• Mixed materials throughout structure

See also

 


Arts and Crafts Movement

 

"Artichoke" wallpaper, by John Henry Dearle for William Morris & Co., circa 1897 (Victoria and Albert Museum).
"Artichoke" wallpaper, by John Henry Dearle for William Morris & Co., circa 1897 (Victoria and Albert Museum).

The Arts and Crafts Movement was a British and American aesthetic movement occurring in the last years of the 19th century and the early years of the 20th century. Inspired by the writings of John Ruskin and a romantic idealization of the craftsman taking pride in his personal handiwork, it was at its height between approximately 1880 and 1910.

It was a reformist movement that influenced British and American architecture, decorative arts, cabinet making, crafts, and even the "cottage" garden designs of William Robinson or Gertrude Jekyll. Its best-known practitioners were William Morris, Charles Robert Ashbee, T. J. Cobden Sanderson, Walter Crane, Nelson Dawson, Phoebe Anna Traquair, Herbert Tudor Buckland, Charles Rennie Mackintosh, Christopher Dresser, Edwin Lutyens, Ernest Gimson, William Lethaby, Edward Schroeder Prior, Frank Lloyd Wright, Gustav Stickley, Greene & Greene, Charles Voysey, Christopher Whall and artists in the Pre-Raphaelite movement.

In the United States, the terms American Craftsman, or Craftsman style are often used to denote the style of architecture, interior design, and decorative arts that prevailed between the dominant eras of Art Nouveau and Art Deco, or roughly the period from 1910 to 1925.


Origins and key principles

The Arts and Crafts Movement began primarily as a search for authentic and meaningful styles for the 19th century and as a reaction to the eclectic revival of historic styles of the Victorian era and to "soulless" machine-made production aided by the Industrial Revolution. Considering the machine to be the root cause of all repetitive and mundane evils, some of the protagonists of this movement turned entirely away from the use of machines and towards handcraft, which tended to concentrate their productions in the hands of sensitive but well-heeled patrons.

Yet, while the Arts and Crafts movement was in large part a reaction to industrialization, if looked at on the whole, it was neither anti-industrial nor anti-modern. Some of the European factions believed that machines were in fact necessary, but they should only be used to relieve the tedium of mundane, repetitive tasks. At the same time, some Arts and Crafts leaders felt that objects should also be affordable. The conflict between quality production and 'demo' design, and the attempt to reconcile the two, dominated design debate at the turn of the twentieth century.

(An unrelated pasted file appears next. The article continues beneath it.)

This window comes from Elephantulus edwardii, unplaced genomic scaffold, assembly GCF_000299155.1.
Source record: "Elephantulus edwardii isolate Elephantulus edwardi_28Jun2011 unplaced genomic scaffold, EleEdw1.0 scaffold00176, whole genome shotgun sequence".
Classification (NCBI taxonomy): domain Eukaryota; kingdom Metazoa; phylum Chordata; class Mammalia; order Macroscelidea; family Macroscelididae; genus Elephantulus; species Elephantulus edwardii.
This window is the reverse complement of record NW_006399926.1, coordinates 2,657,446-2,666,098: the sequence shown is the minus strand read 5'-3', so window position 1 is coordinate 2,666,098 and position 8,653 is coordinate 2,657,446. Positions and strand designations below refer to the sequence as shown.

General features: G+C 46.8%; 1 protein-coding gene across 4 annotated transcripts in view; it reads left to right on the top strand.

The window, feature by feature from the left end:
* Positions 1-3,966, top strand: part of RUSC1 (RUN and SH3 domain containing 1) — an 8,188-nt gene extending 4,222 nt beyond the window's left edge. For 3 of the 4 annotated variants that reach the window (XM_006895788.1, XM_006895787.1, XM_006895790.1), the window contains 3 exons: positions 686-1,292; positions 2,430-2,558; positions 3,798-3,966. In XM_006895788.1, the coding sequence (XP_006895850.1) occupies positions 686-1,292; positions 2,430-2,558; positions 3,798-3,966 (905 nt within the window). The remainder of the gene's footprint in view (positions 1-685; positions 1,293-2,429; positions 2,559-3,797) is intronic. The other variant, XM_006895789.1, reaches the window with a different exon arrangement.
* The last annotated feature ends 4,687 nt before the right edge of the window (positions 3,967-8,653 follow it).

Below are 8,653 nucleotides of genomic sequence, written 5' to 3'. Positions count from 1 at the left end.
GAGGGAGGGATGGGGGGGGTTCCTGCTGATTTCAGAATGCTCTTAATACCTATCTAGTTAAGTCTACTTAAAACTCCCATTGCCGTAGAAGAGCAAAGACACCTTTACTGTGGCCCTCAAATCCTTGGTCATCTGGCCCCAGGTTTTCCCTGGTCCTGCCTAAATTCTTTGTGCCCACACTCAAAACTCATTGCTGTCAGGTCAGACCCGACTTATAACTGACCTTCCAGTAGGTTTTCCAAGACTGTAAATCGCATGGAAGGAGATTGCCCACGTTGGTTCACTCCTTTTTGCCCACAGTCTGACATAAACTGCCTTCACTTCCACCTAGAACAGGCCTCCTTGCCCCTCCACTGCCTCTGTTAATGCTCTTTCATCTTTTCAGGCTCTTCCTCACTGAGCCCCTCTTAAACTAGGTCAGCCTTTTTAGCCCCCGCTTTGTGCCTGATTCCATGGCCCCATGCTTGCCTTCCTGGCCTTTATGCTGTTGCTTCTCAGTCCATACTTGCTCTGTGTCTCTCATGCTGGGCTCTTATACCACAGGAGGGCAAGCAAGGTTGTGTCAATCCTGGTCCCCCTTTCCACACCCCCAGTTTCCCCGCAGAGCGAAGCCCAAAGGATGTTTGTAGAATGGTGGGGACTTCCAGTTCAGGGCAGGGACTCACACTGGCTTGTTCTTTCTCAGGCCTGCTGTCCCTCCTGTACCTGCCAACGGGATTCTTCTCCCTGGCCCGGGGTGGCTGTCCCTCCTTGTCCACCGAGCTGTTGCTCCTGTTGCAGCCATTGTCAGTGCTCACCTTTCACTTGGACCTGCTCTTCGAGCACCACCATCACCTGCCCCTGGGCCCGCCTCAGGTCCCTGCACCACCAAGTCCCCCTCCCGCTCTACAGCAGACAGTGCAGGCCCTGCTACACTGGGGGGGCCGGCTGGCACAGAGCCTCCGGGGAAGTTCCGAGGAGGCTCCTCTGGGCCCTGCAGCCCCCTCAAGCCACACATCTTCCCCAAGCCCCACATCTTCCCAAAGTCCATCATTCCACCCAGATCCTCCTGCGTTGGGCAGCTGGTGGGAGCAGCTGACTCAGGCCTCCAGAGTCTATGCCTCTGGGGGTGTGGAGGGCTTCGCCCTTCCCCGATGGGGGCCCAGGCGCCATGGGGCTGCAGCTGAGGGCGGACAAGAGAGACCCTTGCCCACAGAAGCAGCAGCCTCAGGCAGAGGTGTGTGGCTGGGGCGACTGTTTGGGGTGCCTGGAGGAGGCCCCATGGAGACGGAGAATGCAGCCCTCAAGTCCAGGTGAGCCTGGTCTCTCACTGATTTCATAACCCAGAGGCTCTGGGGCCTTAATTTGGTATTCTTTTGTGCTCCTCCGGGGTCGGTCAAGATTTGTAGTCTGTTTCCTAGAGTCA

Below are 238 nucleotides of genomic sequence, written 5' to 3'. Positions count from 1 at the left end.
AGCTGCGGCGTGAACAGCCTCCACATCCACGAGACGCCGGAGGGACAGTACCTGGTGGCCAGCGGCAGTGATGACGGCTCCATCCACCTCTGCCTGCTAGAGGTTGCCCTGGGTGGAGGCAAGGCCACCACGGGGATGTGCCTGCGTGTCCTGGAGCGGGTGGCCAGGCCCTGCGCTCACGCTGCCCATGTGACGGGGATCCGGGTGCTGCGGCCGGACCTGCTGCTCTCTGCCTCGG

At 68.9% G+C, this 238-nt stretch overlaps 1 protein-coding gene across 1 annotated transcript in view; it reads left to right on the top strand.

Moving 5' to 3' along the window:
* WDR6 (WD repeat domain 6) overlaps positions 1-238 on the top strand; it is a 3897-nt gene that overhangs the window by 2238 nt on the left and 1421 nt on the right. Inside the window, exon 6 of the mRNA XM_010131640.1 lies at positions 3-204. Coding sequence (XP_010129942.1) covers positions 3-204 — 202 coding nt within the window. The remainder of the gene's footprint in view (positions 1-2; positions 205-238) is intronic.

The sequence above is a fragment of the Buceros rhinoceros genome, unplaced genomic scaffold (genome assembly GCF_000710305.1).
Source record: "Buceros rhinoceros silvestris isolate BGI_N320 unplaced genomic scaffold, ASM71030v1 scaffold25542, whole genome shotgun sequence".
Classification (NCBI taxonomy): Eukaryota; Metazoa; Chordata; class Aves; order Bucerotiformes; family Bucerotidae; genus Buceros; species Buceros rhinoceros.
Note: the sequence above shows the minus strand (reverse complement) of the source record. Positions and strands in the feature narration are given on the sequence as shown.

The Oregon Public Library in Oregon, Illinois, U.S.A. is an example of Arts and Crafts in a Carnegie Library.
The Oregon Public Library in Oregon, Illinois, U.S.A. is an example of Arts and Crafts in a Carnegie Library.

Those who sought compromise between the efficiency of the machine and the skill of the craftsman thought it a useful endeavour to seek the means through which a true craftsman could master a machine to do his bidding, in opposition to what many believed to be the reality during the Industrial Age, i.e., that humans had become slaves to the industrial machine.

Myers Free Kindergarten building in Auckland, New Zealand.
Myers Free Kindergarten building in Auckland, New Zealand.
Glebe Fire Station, Sydney, Australia, in Arts and Crafts style
Glebe Fire Station, Sydney, Australia, in Arts and Crafts style
Cowper Rose, Randwick, Sydney, Australia
Cowper Rose, Randwick, Sydney, Australia
St Ellero, Burwood, Sydney, Australia
St Ellero, Burwood, Sydney, Australia

The need to reverse the human subservience to the unquenchable machine was a point that everyone agreed on. Yet the extent to which the machine was ostracised from the process was a point of contention debated by many different factions within the Arts and Crafts movement throughout Europe.

(This conflict was exemplified in the German Arts and Crafts movement, by the clash between two leading figures of the Deutscher Werkbund (DWB), Hermann Muthesius and Henry Van de Velde. Muthesius, also head of design education for German Government, was a champion of standardization. He believed in mass production, in affordable democratic art. Van de Velde, on the other hand, saw mass production as threat to creativity and individuality.)